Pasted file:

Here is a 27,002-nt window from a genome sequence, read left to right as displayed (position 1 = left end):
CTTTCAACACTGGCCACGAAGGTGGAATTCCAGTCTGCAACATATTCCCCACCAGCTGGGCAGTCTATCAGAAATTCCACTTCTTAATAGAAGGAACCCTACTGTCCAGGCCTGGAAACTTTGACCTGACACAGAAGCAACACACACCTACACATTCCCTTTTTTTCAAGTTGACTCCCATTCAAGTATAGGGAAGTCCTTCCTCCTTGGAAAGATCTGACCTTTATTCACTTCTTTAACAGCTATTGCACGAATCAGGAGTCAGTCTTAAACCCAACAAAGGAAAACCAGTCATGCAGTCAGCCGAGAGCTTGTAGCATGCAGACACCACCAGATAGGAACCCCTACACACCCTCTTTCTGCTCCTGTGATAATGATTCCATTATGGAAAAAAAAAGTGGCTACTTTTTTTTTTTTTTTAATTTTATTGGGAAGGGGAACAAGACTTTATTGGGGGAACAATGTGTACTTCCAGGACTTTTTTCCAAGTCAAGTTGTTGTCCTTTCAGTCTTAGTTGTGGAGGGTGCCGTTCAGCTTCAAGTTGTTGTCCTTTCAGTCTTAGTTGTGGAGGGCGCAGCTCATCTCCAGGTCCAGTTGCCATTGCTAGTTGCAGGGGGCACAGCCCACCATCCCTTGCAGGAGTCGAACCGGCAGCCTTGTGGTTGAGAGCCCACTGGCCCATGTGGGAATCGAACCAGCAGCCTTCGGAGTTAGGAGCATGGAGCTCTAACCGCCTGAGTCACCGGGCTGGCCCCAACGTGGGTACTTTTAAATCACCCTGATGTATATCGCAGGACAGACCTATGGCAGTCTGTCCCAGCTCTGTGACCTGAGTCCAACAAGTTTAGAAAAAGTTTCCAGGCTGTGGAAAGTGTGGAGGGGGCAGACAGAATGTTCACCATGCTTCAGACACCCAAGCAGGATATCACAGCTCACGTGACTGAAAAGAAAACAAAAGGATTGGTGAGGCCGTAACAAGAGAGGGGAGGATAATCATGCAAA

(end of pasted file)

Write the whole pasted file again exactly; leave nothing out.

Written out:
Here is a 27,002-nt window from a genome sequence, read left to right as displayed (position 1 = left end):
CTTTCAACACTGGCCACGAAGGTGGAATTCCAGTCTGCAACATATTCCCCACCAGCTGGGCAGTCTATCAGAAATTCCACTTCTTAATAGAAGGAACCCTACTGTCCAGGCCTGGAAACTTTGACCTGACACAGAAGCAACACACACCTACACATTCCCTTTTTTTCAAGTTGACTCCCATTCAAGTATAGGGAAGTCCTTCCTCCTTGGAAAGATCTGACCTTTATTCACTTCTTTAACAGCTATTGCACGAATCAGGAGTCAGTCTTAAACCCAACAAAGGAAAACCAGTCATGCAGTCAGCCGAGAGCTTGTAGCATGCAGACACCACCAGATAGGAACCCCTACACACCCTCTTTCTGCTCCTGTGATAATGATTCCATTATGGAAAAAAAAAGTGGCTACTTTTTTTTTTTTTTTAATTTTATTGGGAAGGGGAACAAGACTTTATTGGGGGAACAATGTGTACTTCCAGGACTTTTTTCCAAGTCAAGTTGTTGTCCTTTCAGTCTTAGTTGTGGAGGGTGCCGTTCAGCTTCAAGTTGTTGTCCTTTCAGTCTTAGTTGTGGAGGGCGCAGCTCATCTCCAGGTCCAGTTGCCATTGCTAGTTGCAGGGGGCACAGCCCACCATCCCTTGCAGGAGTCGAACCGGCAGCCTTGTGGTTGAGAGCCCACTGGCCCATGTGGGAATCGAACCAGCAGCCTTCGGAGTTAGGAGCATGGAGCTCTAACCGCCTGAGTCACCGGGCTGGCCCCAACGTGGGTACTTTTAAATCACCCTGATGTATATCGCAGGACAGACCTATGGCAGTCTGTCCCAGCTCTGTGACCTGAGTCCAACAAGTTTAGAAAAAGTTTCCAGGCTGTGGAAAGTGTGGAGGGGGCAGACAGAATGTTCACCATGCTTCAGACACCCAAGCAGGATATCACAGCTCACGTGACTGAAAAGAAAACAAAAGGATTGGTGAGGCCGTAACAAGAGAGGGGAGGATAATCATGCAAA